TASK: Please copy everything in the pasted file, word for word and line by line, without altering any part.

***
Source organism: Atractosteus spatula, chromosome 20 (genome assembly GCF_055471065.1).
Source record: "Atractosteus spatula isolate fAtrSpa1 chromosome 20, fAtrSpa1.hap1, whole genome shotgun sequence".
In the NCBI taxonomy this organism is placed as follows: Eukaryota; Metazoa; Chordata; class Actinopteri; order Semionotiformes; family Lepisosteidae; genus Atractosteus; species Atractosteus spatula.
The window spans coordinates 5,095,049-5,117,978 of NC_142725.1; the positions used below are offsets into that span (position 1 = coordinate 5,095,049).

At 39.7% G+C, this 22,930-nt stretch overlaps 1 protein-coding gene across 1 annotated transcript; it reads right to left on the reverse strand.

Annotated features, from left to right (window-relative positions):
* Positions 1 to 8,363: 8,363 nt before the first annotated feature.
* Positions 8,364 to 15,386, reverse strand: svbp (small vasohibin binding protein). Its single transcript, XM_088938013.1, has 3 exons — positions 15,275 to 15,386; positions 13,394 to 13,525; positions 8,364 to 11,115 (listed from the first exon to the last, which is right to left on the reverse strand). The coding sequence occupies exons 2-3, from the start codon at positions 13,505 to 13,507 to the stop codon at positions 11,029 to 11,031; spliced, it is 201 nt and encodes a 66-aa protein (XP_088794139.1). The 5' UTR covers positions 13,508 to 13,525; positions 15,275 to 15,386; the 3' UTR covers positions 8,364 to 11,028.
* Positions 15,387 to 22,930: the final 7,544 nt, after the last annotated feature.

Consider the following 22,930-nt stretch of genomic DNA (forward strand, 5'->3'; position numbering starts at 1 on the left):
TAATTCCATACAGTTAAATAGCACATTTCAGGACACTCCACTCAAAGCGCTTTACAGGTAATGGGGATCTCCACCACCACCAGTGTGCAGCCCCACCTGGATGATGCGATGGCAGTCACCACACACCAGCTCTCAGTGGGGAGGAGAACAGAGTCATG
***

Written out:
Source organism: Atractosteus spatula, chromosome 20 (genome assembly GCF_055471065.1).
Source record: "Atractosteus spatula isolate fAtrSpa1 chromosome 20, fAtrSpa1.hap1, whole genome shotgun sequence".
In the NCBI taxonomy this organism is placed as follows: Eukaryota; Metazoa; Chordata; class Actinopteri; order Semionotiformes; family Lepisosteidae; genus Atractosteus; species Atractosteus spatula.
The window spans coordinates 5,095,049-5,117,978 of NC_142725.1; the positions used below are offsets into that span (position 1 = coordinate 5,095,049).

At 39.7% G+C, this 22,930-nt stretch overlaps 1 protein-coding gene across 1 annotated transcript; it reads right to left on the reverse strand.

Annotated features, from left to right (window-relative positions):
* Positions 1 to 8,363: 8,363 nt before the first annotated feature.
* Positions 8,364 to 15,386, reverse strand: svbp (small vasohibin binding protein). Its single transcript, XM_088938013.1, has 3 exons — positions 15,275 to 15,386; positions 13,394 to 13,525; positions 8,364 to 11,115 (listed from the first exon to the last, which is right to left on the reverse strand). The coding sequence occupies exons 2-3, from the start codon at positions 13,505 to 13,507 to the stop codon at positions 11,029 to 11,031; spliced, it is 201 nt and encodes a 66-aa protein (XP_088794139.1). The 5' UTR covers positions 13,508 to 13,525; positions 15,275 to 15,386; the 3' UTR covers positions 8,364 to 11,028.
* Positions 15,387 to 22,930: the final 7,544 nt, after the last annotated feature.

Consider the following 22,930-nt stretch of genomic DNA (forward strand, 5'->3'; position numbering starts at 1 on the left):
TAATTCCATACAGTTAAATAGCACATTTCAGGACACTCCACTCAAAGCGCTTTACAGGTAATGGGGATCTCCACCACCACCAGTGTGCAGCCCCACCTGGATGATGCGATGGCAGTCACCACACACCAGCTCTCAGTGGGGAGGAGAACAGAGTCATG